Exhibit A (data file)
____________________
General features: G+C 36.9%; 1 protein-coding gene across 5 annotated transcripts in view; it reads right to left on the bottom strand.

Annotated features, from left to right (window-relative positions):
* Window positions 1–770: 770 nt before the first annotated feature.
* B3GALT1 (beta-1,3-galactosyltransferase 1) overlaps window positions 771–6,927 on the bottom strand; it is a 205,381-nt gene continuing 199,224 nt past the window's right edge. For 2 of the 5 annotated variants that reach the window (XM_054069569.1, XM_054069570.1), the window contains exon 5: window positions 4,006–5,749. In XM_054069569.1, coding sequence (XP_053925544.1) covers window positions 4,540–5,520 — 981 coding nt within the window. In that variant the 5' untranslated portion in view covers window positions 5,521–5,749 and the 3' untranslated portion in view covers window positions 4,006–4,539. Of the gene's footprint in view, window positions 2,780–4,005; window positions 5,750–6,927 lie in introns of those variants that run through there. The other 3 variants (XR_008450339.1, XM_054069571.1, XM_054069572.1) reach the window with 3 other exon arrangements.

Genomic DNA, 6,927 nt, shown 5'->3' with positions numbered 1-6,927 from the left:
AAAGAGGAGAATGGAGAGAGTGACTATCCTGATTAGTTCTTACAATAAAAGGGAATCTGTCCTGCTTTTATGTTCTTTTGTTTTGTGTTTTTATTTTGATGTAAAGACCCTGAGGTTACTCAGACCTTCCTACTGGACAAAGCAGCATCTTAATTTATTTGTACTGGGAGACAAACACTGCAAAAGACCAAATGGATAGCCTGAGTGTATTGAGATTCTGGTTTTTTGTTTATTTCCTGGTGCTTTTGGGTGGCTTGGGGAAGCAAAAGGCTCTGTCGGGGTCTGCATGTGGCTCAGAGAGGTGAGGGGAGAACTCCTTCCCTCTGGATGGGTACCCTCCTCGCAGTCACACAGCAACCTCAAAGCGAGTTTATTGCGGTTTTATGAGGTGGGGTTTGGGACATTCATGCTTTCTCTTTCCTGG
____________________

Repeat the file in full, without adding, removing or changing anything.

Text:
General features: G+C 36.9%; 1 protein-coding gene across 5 annotated transcripts in view; it reads right to left on the bottom strand.

Annotated features, from left to right (window-relative positions):
* Window positions 1–770: 770 nt before the first annotated feature.
* B3GALT1 (beta-1,3-galactosyltransferase 1) overlaps window positions 771–6,927 on the bottom strand; it is a 205,381-nt gene continuing 199,224 nt past the window's right edge. For 2 of the 5 annotated variants that reach the window (XM_054069569.1, XM_054069570.1), the window contains exon 5: window positions 4,006–5,749. In XM_054069569.1, coding sequence (XP_053925544.1) covers window positions 4,540–5,520 — 981 coding nt within the window. In that variant the 5' untranslated portion in view covers window positions 5,521–5,749 and the 3' untranslated portion in view covers window positions 4,006–4,539. Of the gene's footprint in view, window positions 2,780–4,005; window positions 5,750–6,927 lie in introns of those variants that run through there. The other 3 variants (XR_008450339.1, XM_054069571.1, XM_054069572.1) reach the window with 3 other exon arrangements.

Genomic DNA, 6,927 nt, shown 5'->3' with positions numbered 1-6,927 from the left:
AAAGAGGAGAATGGAGAGAGTGACTATCCTGATTAGTTCTTACAATAAAAGGGAATCTGTCCTGCTTTTATGTTCTTTTGTTTTGTGTTTTTATTTTGATGTAAAGACCCTGAGGTTACTCAGACCTTCCTACTGGACAAAGCAGCATCTTAATTTATTTGTACTGGGAGACAAACACTGCAAAAGACCAAATGGATAGCCTGAGTGTATTGAGATTCTGGTTTTTTGTTTATTTCCTGGTGCTTTTGGGTGGCTTGGGGAAGCAAAAGGCTCTGTCGGGGTCTGCATGTGGCTCAGAGAGGTGAGGGGAGAACTCCTTCCCTCTGGATGGGTACCCTCCTCGCAGTCACACAGCAACCTCAAAGCGAGTTTATTGCGGTTTTATGAGGTGGGGTTTGGGACATTCATGCTTTCTCTTTCCTGG